“More of the same” is generally something that necessarily is tied to a sequel; after all, the reason the sequel exists is because we liked the first one and asked for more. But the sequels I most enjoy are those that could stand alone if the first one was somehow wiped from memory. I don’t think Guardians Vol. 2 passes that test. It starts strongly (as Jay said to me afterward, she would have preferred it if Groot had danced his way through the whole movie) but loses its way, sacrificing action scenes and momentum to rehash the first movie’s tale of outcasts forced together to save the galaxy.

Strangely, for a movie that I don’t think could stand on its own, Guardians Vol. 2 also does not really do anything to advance things in the Marvel Cinematic Universe as a whole. If it had, I might have felt better about the movie as then it would have had a purpose. Without that, and without any real progress from the first film, Guardians Vol. 2 felt like a throwaway franchise episode, another The Fate of the Furious, another blockbuster that will have been forgotten in six months. In other words, the polar opposite of how I felt after seeing Guardians Vol. 1.

As always, my hopes were definitely too high for this sequel but I think the main reason I was so underwhelmed by this movie is because what I liked so much about the first film was its originality, and this is a carbon copy of #1 in practically every way.

Guardians of the Galaxy Vol. 2 gets a score of five dancing Groots out of ten.

 

The Fate of the Furious

1488423016_80f557346e9c57a769fa41a2b284345aAs a movie franchise adds new instalments, we expect (and even demand) that the stakes get higher, that the setpieces get bigger, and that the payoff be greater when our heroes win in the end. Normally, the need to maintain some level of realism constrains the film in some way. Not so with the latest entry in the Fast and Furious franchise.

The Fate of the Furious is absolutely ridiculous from start to finish. There is only one law of physics in this world, and it is this: our heroes must succeed.  So if for Vin Diesel to win a race, a car needs to go faster in reverse than in drive after doing a 180, then that’s what is going to happen. That is always part of the pact that action movies (and action sequels in particular) make with their audience: accept the rules being bent now and again and in exchange, receive that elevated payoff I mentioned earlier. By and large, we are willing to accept that sort of thing in service of those higher stakes I mentioned. What sets the Fate of the Furious apart from most movies is that it doesn’t bend the rules at the climax; rather, it breaks them in the opening sequence. Right from the start, we know that absolutely anything goes, and it just gets more ridiculous from there.

If, like me, you can accept that in the service of entertainment  then you will enjoy this movie. On the other hand if, like Jay, you have no tolerance for big, loud, dumb action movies then you will want to choose some other form of entertainment. Because Fate of the Furious is among the biggest, loudest and dumbest movies ever made. It is also among the most gleeful, and I thoroughly enjoyed every over-the-top set piece, each of which is spectacular in its idiocy.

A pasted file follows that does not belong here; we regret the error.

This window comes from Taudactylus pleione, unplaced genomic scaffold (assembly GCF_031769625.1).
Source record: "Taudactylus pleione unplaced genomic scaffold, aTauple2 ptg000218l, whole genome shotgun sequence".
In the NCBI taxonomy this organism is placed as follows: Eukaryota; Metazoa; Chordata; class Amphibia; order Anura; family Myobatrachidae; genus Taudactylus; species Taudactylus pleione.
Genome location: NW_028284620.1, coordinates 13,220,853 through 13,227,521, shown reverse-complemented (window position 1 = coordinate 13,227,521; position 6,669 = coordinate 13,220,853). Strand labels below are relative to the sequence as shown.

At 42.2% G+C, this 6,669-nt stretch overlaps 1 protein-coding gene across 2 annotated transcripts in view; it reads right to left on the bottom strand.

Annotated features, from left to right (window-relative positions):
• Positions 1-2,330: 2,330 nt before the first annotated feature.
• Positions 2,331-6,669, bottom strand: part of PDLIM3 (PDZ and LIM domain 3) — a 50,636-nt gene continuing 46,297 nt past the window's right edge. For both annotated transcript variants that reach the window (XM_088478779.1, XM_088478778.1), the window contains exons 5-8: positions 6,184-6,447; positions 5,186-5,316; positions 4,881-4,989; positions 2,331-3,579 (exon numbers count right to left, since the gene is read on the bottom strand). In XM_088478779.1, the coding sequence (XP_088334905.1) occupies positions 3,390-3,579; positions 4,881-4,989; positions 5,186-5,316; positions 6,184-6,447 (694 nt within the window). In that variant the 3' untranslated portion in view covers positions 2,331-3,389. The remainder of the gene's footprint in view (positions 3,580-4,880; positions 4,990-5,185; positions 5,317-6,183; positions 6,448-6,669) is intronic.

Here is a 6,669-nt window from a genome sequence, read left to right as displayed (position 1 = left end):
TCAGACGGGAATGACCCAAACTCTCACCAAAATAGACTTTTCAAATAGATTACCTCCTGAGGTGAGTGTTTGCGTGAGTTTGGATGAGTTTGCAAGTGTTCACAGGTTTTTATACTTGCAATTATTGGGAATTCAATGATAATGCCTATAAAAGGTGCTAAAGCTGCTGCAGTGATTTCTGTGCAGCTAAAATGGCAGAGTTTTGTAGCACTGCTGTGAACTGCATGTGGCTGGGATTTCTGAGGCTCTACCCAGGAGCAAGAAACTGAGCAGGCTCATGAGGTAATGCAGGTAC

The Fate of the Furious is exactly what it aims to be, no more and no less. It was never going to reach the emotional heights of Furious 7, and it was never going to bring something fresh to the genre. It is a fun experience (especially in 4DX, which made this movie even more of a rollercoaster ride) but ultimately it’s a flashy, forgettable movie. Which may otherwise have been enough if I had not just seen Baby Driver at SXSW and been reminded how great an action movie can be when it is truly innovative instead of a formulaic eighth entry in a franchise that was all style, no substance right from the start.

The Fate of the Furious gets a score of six Lamborghinis on ice out of ten, with the caveat that if you have a time machine then jump to June 28 and see Baby Driver instead.

 

Billy Lynn’s Long Halftime Walk

billy-lynns-long-halftime-walk-joe-alswynOn a snowy Sunday afternoon, Jay and I found ourselves alone in a theatre watching Billy Lynn’s Long Halftime Walk. Having just been reminded on the way to the theatre that this was two time Oscar-winning director Ang Lee’s latest, I thought it was particularly odd for the theatre to be empty, even accounting for the fact that Fantastic Beasts was playing simultaneously on four or five other screens at the multiplex. But by the end of the film I got it. This is just a terrible movie.  We shouldn’t have been there either.

I can’t even begin to list all the things that are wrong with this movie. Well, okay, since you asked, I can start:

  1. The extreme facial closeups are horrible.  You will hate every single one and they make up at least 25% of the movie’s run time. I’m not sure whether Vin Diesel or Steve Martin had more facetime but I didn’t ask to see up either one’s nostrils.  The closeups detract from the movie to the point that Jay and I were compelled to imitate the viewpoint over and over, while the movie was still running.  Naturally, it’s hilarious when we do it but it’s not at all funny on the screen.  Okay, maybe a little but I don’t think the humour was intended.
  2. The characters are lame. They are completely flat and consistently struggle with dialogue that is almost Herzogian in its ridiculousness.  The only positive was we got another catchphrase from it.  Now when I tell Jay I love her, she says, “Roger that”.  Thanks, Ang Lee!